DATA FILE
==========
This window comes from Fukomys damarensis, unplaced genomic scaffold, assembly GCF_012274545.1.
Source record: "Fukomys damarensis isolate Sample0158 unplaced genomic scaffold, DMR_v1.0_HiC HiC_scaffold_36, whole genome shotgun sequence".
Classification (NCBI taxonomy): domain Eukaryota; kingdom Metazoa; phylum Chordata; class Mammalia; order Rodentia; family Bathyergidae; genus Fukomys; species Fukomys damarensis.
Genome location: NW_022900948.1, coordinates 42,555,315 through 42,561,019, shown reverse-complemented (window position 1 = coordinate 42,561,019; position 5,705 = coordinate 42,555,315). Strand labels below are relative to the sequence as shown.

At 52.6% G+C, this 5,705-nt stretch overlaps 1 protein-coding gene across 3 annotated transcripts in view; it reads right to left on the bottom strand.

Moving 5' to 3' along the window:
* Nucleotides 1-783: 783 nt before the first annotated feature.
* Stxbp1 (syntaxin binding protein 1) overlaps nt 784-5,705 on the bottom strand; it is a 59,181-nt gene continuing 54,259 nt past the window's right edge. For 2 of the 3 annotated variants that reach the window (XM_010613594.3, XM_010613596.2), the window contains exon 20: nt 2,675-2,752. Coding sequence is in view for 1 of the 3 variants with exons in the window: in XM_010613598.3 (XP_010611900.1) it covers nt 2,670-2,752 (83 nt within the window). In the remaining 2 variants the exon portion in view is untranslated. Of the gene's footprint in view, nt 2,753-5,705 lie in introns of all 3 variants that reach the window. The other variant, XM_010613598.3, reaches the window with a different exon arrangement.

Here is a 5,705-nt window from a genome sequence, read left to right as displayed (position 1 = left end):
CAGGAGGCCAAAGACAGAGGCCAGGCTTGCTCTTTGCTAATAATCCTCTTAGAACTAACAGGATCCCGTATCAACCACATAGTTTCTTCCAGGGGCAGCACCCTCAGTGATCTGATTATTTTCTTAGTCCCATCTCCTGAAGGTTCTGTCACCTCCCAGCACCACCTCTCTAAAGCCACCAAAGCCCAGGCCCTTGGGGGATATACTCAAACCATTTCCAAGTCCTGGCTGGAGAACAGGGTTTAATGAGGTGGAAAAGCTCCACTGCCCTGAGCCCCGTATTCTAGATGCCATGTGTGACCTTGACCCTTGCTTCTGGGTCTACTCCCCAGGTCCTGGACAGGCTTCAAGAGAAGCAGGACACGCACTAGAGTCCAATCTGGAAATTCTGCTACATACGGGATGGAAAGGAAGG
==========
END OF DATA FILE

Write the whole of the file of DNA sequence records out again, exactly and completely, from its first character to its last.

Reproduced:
This window comes from Fukomys damarensis, unplaced genomic scaffold, assembly GCF_012274545.1.
Source record: "Fukomys damarensis isolate Sample0158 unplaced genomic scaffold, DMR_v1.0_HiC HiC_scaffold_36, whole genome shotgun sequence".
Classification (NCBI taxonomy): domain Eukaryota; kingdom Metazoa; phylum Chordata; class Mammalia; order Rodentia; family Bathyergidae; genus Fukomys; species Fukomys damarensis.
Genome location: NW_022900948.1, coordinates 42,555,315 through 42,561,019, shown reverse-complemented (window position 1 = coordinate 42,561,019; position 5,705 = coordinate 42,555,315). Strand labels below are relative to the sequence as shown.

At 52.6% G+C, this 5,705-nt stretch overlaps 1 protein-coding gene across 3 annotated transcripts in view; it reads right to left on the bottom strand.

Moving 5' to 3' along the window:
* Nucleotides 1-783: 783 nt before the first annotated feature.
* Stxbp1 (syntaxin binding protein 1) overlaps nt 784-5,705 on the bottom strand; it is a 59,181-nt gene continuing 54,259 nt past the window's right edge. For 2 of the 3 annotated variants that reach the window (XM_010613594.3, XM_010613596.2), the window contains exon 20: nt 2,675-2,752. Coding sequence is in view for 1 of the 3 variants with exons in the window: in XM_010613598.3 (XP_010611900.1) it covers nt 2,670-2,752 (83 nt within the window). In the remaining 2 variants the exon portion in view is untranslated. Of the gene's footprint in view, nt 2,753-5,705 lie in introns of all 3 variants that reach the window. The other variant, XM_010613598.3, reaches the window with a different exon arrangement.

Here is a 5,705-nt window from a genome sequence, read left to right as displayed (position 1 = left end):
CAGGAGGCCAAAGACAGAGGCCAGGCTTGCTCTTTGCTAATAATCCTCTTAGAACTAACAGGATCCCGTATCAACCACATAGTTTCTTCCAGGGGCAGCACCCTCAGTGATCTGATTATTTTCTTAGTCCCATCTCCTGAAGGTTCTGTCACCTCCCAGCACCACCTCTCTAAAGCCACCAAAGCCCAGGCCCTTGGGGGATATACTCAAACCATTTCCAAGTCCTGGCTGGAGAACAGGGTTTAATGAGGTGGAAAAGCTCCACTGCCCTGAGCCCCGTATTCTAGATGCCATGTGTGACCTTGACCCTTGCTTCTGGGTCTACTCCCCAGGTCCTGGACAGGCTTCAAGAGAAGCAGGACACGCACTAGAGTCCAATCTGGAAATTCTGCTACATACGGGATGGAAAGGAAGG